Citizenship Via Grandparents

Citizenship via Grandparents

Israeli Parents Make Use
Of U.S. Clause That Lets
Kids Become Americans

October 16, 2007; Page A6

A swelling number of Israelis are flying to the U.S., armed with tattered U.S. high school diplomas and faded marriage certificates, to try to tap into an obscure clause in U.S. immigration law that enables some grandparents to pass citizenship to their grandchildren.

For decades, U.S. citizenship could only be transmitted to a child by a parent. But 1994's section 322 of immigration law has provided another way in, and Israelis are taking advantage of it.

The Trend: Israelis of U.S. ancestry are using an obscure U.S. immigration clause to secure citizenship for their children through their grandparents.
Behind the Trend: Though U.S. citizens anywhere may be eligible, in Israel, businesses that help people apply are flourishing.
The Motive: Among other benefits, some Israelis see U.S. citizenship as a possible haven from Mideast tension.

“I am not quite sure how this group of people caught onto this section of law, but they all seem to know about it,” says Michelle Tolbert, an officer in the Chicago branch of the U.S. Citizenship and Immigration Services, the agency that processes applications.

Being born in the U.S. or having U.S. citizenship doesn't automatically qualify parents to pass on citizenship to their children born overseas. A parent must have lived in the U.S. for five years after the age of 14 to transmit citizenship to a child. The clause allows U.S.-citizen grandparents who satisfy this requirement to pass on citizenship to children whose parents didn't live in the U.S. long enough.

In the first nine months of the 2006-2007 fiscal year, which began Oct. 1, 2006, the U.S. immigration agency processed nearly 4,000 applications for citizenship through grandparents, compared with about 2,000 for all of fiscal 2003-2004. Parents of any nationality can avail themselves of the law, but Israelis comprise 90% of those taking advantage of it, Ms. Tolbert estimates.

Some of those Israelis are seeking to give their descendants a safe haven from Mideast strife. “The world keeps changing,” says Amy Katz, who recently flew to Chicago with her toddler and 3-month-old daughters to secure U.S. citizenship for them. “There could be a horrible war. There could be no Israel one day.”

Sandra and Neale Katz immigrated to Israel with their family in 1972. Their daughters, Amy, 39 years old, and Nancy, 42, were born in the U.S., but couldn't pass on their U.S. citizenship to their own children because they left the country when they were very young.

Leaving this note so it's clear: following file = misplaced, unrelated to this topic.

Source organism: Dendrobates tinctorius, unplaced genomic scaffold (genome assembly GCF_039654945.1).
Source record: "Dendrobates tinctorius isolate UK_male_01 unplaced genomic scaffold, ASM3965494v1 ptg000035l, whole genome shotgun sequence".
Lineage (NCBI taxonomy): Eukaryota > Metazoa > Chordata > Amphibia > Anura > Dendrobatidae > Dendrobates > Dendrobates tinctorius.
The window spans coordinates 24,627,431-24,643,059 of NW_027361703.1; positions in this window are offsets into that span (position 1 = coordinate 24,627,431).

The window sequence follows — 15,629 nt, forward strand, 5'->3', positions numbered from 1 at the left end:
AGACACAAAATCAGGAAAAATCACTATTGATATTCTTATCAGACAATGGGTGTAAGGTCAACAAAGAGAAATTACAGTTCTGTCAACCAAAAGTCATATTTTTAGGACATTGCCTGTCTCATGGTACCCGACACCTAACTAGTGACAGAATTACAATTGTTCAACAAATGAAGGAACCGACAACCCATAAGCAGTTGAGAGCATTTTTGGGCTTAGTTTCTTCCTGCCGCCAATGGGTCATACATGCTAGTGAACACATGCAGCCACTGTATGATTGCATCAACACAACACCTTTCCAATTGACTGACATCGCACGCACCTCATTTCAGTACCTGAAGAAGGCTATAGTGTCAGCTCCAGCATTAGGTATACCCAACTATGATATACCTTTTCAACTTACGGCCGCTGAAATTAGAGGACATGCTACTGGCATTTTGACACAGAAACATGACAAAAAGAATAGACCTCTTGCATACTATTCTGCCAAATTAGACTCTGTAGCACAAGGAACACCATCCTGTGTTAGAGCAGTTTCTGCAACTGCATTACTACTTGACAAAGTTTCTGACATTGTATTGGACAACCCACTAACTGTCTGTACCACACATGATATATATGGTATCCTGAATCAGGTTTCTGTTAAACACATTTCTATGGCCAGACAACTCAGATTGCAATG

So Amy's and Nancy's children derived citizenship through their grandmother. Sandra Katz gathered her birth certificate, University of Iowa diploma, marriage certificate and other documents to build the case for citizenship.

For many immigrants, the process of becoming a U.S. citizen can be a protracted bureaucratic nightmare. In this case, the Immigration Agency's Web site notes that the process is designed for families to make a “one-stop” visit to the U.S.

On Oct. 1, Mrs. Katz, her daughters and 2-year-old, 1-year-old and three-month-old granddaughters, arrived into Ms. Tolbert's office for an appointment arranged by email. “It took 10 or 15 minutes for the girls to become Americans,” marvels Mrs. Katz.

In June alone, Ms. Tolbert turned 270 Israeli minors — they can't have turned 18 — into U.S. citizens, thanks to their grandparents. A year ago, the Chicago-based immigration official had handled only six such cases.

“This gives my daughters more options in life,” says Amy Katz, who says her U.S. passport enabled her to see Jordan before Israelis could travel there. “They may want to study in the States.”

In Israel, home-based businesses are flourishing to cope with the demand. “It's a fever,” says Debra Flegg, a Jerusalem resident who has helped hundreds of families fill out the paperwork — she charges $250 to $350 — after helping her own grandchildren get U.S. citizenship. “If this continues, I will have to set up a real office,” she says.

“I don't need to advertise,” says Tikva Burkis, who runs a similar home business in the town of Lod. “It's all by word of mouth. One family does it and soon the whole neighborhood is applying.”

In addition to Chicago, Mrs. Burkis books families at immigration offices in places like Manchester, N.H., and Buffalo, N.Y., where officers have a reputation for being accommodating to families.

In July, Israel-born Daniel Robin, 38, who had derived U.S. citizenship from his parents and never lived in the U.S., brought his four children to the Chicago immigration office. “Everybody has been talking about this and doing it,” says Mr. Robin, a statistician who lives in the town of Beit Shemesh, which is populated by many descendants of Americans.

“Everybody who can is applying,” says his mother, Yecheved Robin. “It's like the Roman Empire and citizenship. Everybody would like to be a citizen of the United States if they can.”

Write to Miriam Jordan at